The consequence of erudite vernacular utilized irrespective of necessity is that you wind up sounding like a moron:
Everyone knows how college students will try to make themselves sound smarter by reaching for the thesaurus and using big, ponderous words they barely understand. But now a new study shows that readers can see through this. Daniel Oppenheimer, a psychologist at Princeton, took a handful of writing samples and used a thesaurus to replace the simple words with needlessly flowery ones.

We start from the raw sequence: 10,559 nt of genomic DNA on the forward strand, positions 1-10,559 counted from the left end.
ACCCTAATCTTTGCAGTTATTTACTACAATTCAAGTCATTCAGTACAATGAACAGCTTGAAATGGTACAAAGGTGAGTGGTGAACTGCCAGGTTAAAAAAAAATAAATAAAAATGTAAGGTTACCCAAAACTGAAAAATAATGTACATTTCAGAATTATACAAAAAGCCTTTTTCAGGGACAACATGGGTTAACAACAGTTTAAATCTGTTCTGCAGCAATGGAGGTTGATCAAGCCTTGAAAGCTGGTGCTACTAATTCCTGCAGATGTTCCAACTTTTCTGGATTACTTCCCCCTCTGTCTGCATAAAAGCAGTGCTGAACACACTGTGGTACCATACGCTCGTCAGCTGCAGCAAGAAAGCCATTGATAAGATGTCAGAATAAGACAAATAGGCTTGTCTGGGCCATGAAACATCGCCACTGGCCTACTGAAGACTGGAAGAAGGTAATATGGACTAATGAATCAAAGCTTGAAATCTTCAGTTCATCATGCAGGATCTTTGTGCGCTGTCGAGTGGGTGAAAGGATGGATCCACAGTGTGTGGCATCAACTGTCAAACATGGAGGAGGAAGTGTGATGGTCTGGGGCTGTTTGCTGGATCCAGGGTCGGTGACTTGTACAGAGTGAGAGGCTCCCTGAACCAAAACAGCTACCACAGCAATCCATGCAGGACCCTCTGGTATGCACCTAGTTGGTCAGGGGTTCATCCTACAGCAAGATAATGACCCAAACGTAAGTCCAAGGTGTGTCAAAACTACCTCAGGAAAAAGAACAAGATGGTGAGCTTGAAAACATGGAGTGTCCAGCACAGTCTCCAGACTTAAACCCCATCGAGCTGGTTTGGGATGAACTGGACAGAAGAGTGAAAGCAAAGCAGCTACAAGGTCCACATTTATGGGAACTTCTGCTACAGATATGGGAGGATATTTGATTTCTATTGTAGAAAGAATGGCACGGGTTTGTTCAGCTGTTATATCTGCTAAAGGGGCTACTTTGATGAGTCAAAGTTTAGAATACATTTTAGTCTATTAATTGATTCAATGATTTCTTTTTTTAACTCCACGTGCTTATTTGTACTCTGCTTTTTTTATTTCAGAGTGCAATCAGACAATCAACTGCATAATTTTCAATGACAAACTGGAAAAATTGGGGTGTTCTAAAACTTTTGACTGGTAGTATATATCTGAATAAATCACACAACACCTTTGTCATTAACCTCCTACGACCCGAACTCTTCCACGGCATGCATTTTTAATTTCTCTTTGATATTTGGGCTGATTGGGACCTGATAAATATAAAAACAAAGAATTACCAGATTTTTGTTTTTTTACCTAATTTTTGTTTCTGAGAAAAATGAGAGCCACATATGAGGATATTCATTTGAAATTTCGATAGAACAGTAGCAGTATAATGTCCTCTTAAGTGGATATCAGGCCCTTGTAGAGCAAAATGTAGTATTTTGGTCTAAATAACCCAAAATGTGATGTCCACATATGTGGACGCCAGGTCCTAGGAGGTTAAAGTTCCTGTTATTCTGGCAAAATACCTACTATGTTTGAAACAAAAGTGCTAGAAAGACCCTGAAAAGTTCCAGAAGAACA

... Oppenheimer gave all the writing samples — the original, simple ones and the modified, flowery ones — to 71 students to evaluate. The result? As the grandiosity and complexity of the language increased, the judges’ estimation of the intelligence of the authors decreased. Oppenheimer wrote up his results in a paper with the gorgeously ironic title “Consequences of Erudite Vernacular Utilized Irrespective of Necessity: Problems with Using Long Words Needlessly.”
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